Is there a particular reason that you are looking on Craigslist? The second gelding is very nice if he truly is as nice of a ride as they say he is, but I wouldn't touch that first horse with a ten foot pole.

    What are you looking for besides a hot/spirited horse? Age, gender, finished, green broke, started on the pattern? I have a few barrel racing friends in the area who might be able to get you some good contacts, and one way to look for a horse is going to some of the rodeo meets in magnolia, katy, waller, etc., because then you can see the horse running the pattern for yourself, and if the animal is for sale most of the time the more experienced racers/sellers are willing to let you try the horse.
    Wallaby, smrobs, Teekin and 4 others like this.
         
        08-30-2013, 02:30 PM
      #18
    Weanling
    I love the look of the paint. Yeah, I may not be a great person to ask about correct conformation, but he is what I look for in a horse. Stocky, powerhouse, thick legs. To me he looks pretty well put together, and could get around those barrels quickly... as well as rope a bull lol I'd go look at him anyway, hope he isn't a stud yet.
         
        08-30-2013, 03:01 PM
      #19
    Started
    My mare was Hispanic (charro trained) and she's ok (had some issues but she was not willing to take the abuse). Some can be hard to handle but some are trained and worked to where they can have kids ride them. I don't agree with their methods but they can build a horse up good -_-'.
         
        08-30-2013, 03:04 PM
      #20
    Teen Forum Moderator
    ^ I believe it is actually preferable to have a small, catty horse for barrels as opposed to the tank-like build that is looked for in, say, a ranch horse or a heeler. A larger, stockier animal will have more trouble centering itself and pressing into the turn.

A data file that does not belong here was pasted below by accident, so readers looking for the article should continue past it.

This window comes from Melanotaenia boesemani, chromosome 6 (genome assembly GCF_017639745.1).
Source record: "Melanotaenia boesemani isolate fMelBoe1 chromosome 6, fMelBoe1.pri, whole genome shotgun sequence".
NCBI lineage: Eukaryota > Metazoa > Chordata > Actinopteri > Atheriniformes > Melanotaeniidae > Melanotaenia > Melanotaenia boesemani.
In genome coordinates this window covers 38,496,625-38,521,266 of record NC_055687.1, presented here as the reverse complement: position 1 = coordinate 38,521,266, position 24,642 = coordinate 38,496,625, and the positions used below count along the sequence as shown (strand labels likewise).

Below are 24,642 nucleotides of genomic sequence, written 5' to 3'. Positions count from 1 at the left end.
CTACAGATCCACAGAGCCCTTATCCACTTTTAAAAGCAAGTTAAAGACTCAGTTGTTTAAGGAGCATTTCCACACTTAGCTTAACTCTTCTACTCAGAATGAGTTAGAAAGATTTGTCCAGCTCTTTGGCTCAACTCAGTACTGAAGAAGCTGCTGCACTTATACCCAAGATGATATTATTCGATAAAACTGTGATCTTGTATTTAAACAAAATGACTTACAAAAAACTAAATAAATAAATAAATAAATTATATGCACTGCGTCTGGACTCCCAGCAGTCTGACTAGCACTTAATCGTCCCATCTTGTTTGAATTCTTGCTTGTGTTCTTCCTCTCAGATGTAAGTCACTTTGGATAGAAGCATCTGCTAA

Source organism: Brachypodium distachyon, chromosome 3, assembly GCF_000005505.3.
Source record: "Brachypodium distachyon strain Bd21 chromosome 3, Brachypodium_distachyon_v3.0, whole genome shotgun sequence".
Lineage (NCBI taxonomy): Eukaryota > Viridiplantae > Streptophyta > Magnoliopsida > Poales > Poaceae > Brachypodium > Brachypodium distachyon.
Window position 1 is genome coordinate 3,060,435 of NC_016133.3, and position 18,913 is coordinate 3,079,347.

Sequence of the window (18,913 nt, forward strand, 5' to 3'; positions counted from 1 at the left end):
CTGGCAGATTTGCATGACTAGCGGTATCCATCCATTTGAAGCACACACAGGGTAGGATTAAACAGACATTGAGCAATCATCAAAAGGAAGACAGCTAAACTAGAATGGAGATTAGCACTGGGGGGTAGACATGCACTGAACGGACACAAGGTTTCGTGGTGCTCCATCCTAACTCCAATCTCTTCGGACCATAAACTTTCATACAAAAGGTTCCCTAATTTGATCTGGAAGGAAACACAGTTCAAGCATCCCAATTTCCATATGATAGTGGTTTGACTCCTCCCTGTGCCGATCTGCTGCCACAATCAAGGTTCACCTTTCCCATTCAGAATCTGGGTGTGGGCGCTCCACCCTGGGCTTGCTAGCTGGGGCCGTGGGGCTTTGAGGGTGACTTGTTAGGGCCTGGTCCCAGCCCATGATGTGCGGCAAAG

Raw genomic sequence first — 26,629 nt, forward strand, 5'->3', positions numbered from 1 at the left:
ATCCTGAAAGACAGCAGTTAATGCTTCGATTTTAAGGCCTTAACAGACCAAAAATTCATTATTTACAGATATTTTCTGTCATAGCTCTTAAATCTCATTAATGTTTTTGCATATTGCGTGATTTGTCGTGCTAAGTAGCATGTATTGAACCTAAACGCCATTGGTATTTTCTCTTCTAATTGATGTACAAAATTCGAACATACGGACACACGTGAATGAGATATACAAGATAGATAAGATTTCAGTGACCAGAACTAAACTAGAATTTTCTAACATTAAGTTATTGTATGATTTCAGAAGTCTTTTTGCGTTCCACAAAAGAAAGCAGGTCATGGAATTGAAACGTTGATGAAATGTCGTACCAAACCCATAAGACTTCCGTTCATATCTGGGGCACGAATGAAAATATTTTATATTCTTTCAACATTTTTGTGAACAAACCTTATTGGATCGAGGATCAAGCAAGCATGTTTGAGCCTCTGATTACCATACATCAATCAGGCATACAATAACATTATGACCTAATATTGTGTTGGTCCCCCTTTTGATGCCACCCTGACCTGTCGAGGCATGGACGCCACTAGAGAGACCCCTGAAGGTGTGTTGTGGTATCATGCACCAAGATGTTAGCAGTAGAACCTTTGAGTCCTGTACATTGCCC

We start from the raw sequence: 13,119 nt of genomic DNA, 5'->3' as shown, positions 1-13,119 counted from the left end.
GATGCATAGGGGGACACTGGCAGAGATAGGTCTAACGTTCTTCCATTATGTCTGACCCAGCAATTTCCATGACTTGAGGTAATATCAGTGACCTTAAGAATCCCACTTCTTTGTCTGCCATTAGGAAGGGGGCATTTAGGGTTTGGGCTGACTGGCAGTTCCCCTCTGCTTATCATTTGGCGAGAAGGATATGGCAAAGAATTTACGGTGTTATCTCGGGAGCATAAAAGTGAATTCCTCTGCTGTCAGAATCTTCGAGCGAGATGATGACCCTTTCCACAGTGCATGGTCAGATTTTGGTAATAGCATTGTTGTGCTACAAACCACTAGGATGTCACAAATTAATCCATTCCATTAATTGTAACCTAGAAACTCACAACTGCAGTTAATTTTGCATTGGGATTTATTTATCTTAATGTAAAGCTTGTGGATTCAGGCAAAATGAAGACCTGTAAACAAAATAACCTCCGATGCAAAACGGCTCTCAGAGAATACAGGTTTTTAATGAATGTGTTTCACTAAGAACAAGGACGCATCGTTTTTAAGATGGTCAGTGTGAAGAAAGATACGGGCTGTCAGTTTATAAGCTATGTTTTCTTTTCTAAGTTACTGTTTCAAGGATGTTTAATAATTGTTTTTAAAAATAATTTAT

Actually if that second horse IS 16.3hh (which, as others said, is HIGHLY questionable) I might reconsider wanting him for a barrel horse. The bigger the animal it is, the harder it is for it to get down and dig in. That doesn't mean they CAN'T, just that its harder.

    Kiger, perhaps the charros in your area are different than in mine. It is very typical to see 'dancing' horses here, the stallions are very rarely gelded because being a stud gives them 'spirit' which is greatly sought after in this type of riding, and 7-10 inch curbs (TWH type bits) on three year olds, tied by the reins to their saddle with their head cranked back to learn bit submission, is the norm. The horses obey, and display fiery beauty, but to any professional horse man the abuse is obvious. Many, many of these horses (especially the stallions) are kept in dark stalls and whipped to dance or behave properly.

    As I said, not all are this way. But this is what I see in the majority of that type of training, and I want no part of it. The mare that I currently ride was charro trained and ridden in a double twisted wonder gag which was considered 'soft' by the rider, and she had all kinds of issues. She only knew how to go fast, had NO sense of balance and would leap into a run as soon as she felt herself getting off balance, didn't turn, frequently tried to run things over, and was terrified of people. Her mouth is damaged due to the methods (tying her head to the saddle and leaving her when she wasn't turning correctly) used on her, and even to this day (2 years after we brought her home) she will 'dance' when she doesn't know what you want her to do, or if she sees a whip or stick. Not prancing "I'm excited" dancing, but terrified, eye rolling, exaggerated knee dancing. It sickens me.
    Wallaby, smrobs, 2BigReds and 3 others like this.